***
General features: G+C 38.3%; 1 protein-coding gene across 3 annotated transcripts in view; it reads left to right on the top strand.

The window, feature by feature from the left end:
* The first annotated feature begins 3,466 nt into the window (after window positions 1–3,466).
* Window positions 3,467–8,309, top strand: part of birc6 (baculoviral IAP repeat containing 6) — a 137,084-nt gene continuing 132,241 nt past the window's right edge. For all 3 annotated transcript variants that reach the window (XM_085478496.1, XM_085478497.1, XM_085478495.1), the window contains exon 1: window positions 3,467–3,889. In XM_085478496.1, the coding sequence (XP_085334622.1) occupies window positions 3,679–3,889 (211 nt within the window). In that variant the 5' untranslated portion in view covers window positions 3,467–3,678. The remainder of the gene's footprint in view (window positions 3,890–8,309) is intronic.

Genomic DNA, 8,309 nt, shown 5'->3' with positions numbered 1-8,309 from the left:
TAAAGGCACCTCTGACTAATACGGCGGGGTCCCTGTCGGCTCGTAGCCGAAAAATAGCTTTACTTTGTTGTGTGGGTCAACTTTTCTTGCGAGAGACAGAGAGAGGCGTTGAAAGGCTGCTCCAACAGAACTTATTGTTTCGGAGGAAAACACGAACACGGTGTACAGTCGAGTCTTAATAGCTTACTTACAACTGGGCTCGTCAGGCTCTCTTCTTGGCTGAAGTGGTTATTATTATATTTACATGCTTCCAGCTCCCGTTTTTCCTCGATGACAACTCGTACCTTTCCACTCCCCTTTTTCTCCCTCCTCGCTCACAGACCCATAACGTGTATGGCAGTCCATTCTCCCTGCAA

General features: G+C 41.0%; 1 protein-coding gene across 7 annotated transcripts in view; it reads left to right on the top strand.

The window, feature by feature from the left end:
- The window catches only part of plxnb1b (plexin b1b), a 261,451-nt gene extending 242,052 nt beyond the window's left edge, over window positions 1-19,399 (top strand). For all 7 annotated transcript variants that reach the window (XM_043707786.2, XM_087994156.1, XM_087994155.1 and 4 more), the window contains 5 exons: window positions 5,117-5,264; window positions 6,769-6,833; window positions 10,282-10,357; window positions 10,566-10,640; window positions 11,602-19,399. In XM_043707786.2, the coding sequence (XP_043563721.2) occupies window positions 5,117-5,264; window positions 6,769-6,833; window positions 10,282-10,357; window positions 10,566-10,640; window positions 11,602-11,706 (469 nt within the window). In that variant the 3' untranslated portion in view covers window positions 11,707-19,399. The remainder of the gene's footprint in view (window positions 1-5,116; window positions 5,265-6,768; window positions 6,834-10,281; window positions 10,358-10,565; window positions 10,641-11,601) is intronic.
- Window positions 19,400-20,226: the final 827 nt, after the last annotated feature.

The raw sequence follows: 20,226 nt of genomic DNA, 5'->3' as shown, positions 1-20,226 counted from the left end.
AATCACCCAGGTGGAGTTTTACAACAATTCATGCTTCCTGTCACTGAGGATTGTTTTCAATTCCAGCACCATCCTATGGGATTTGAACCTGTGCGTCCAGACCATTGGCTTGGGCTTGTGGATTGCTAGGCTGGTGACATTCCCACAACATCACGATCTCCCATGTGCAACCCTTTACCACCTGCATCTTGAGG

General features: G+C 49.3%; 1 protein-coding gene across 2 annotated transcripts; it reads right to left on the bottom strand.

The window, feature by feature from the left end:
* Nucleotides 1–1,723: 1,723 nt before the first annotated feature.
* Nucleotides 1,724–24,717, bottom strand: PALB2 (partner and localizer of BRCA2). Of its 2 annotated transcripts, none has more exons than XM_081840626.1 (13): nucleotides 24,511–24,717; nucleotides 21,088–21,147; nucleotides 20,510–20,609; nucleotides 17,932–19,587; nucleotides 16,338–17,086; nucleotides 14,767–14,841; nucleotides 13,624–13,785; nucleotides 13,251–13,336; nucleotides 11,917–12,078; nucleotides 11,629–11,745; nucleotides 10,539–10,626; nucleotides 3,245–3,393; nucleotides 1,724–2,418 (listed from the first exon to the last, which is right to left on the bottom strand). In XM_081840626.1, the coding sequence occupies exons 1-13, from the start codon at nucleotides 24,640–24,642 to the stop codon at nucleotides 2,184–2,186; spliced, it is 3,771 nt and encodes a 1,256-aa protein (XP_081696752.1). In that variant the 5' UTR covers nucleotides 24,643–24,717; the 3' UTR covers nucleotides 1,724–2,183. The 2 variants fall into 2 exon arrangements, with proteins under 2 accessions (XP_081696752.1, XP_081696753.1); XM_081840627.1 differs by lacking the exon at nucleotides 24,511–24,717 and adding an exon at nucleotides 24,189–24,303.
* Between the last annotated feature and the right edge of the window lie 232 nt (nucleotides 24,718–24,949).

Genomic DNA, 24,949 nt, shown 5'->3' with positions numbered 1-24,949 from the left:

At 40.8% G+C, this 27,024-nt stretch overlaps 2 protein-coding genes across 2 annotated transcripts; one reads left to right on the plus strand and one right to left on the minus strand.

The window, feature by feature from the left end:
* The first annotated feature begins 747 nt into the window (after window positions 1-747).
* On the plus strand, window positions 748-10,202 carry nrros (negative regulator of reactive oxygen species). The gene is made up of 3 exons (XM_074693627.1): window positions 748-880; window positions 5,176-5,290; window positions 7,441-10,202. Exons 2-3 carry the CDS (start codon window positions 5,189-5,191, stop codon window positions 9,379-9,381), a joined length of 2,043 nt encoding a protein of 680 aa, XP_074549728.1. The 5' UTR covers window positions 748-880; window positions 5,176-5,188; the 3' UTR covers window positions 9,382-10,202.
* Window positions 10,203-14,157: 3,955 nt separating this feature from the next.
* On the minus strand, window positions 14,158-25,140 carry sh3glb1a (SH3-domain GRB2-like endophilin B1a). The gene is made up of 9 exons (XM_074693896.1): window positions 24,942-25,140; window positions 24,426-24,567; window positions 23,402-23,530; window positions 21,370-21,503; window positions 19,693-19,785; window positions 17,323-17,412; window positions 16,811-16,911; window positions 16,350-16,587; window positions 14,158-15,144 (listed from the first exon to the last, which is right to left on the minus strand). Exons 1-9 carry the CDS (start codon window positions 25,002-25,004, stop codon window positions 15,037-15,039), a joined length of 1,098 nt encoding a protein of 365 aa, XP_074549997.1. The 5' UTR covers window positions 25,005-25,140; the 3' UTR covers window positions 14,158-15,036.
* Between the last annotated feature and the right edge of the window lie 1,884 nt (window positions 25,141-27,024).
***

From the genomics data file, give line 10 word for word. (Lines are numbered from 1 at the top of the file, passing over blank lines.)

- Window positions 19,400-20,226: the final 827 nt, after the last annotated feature.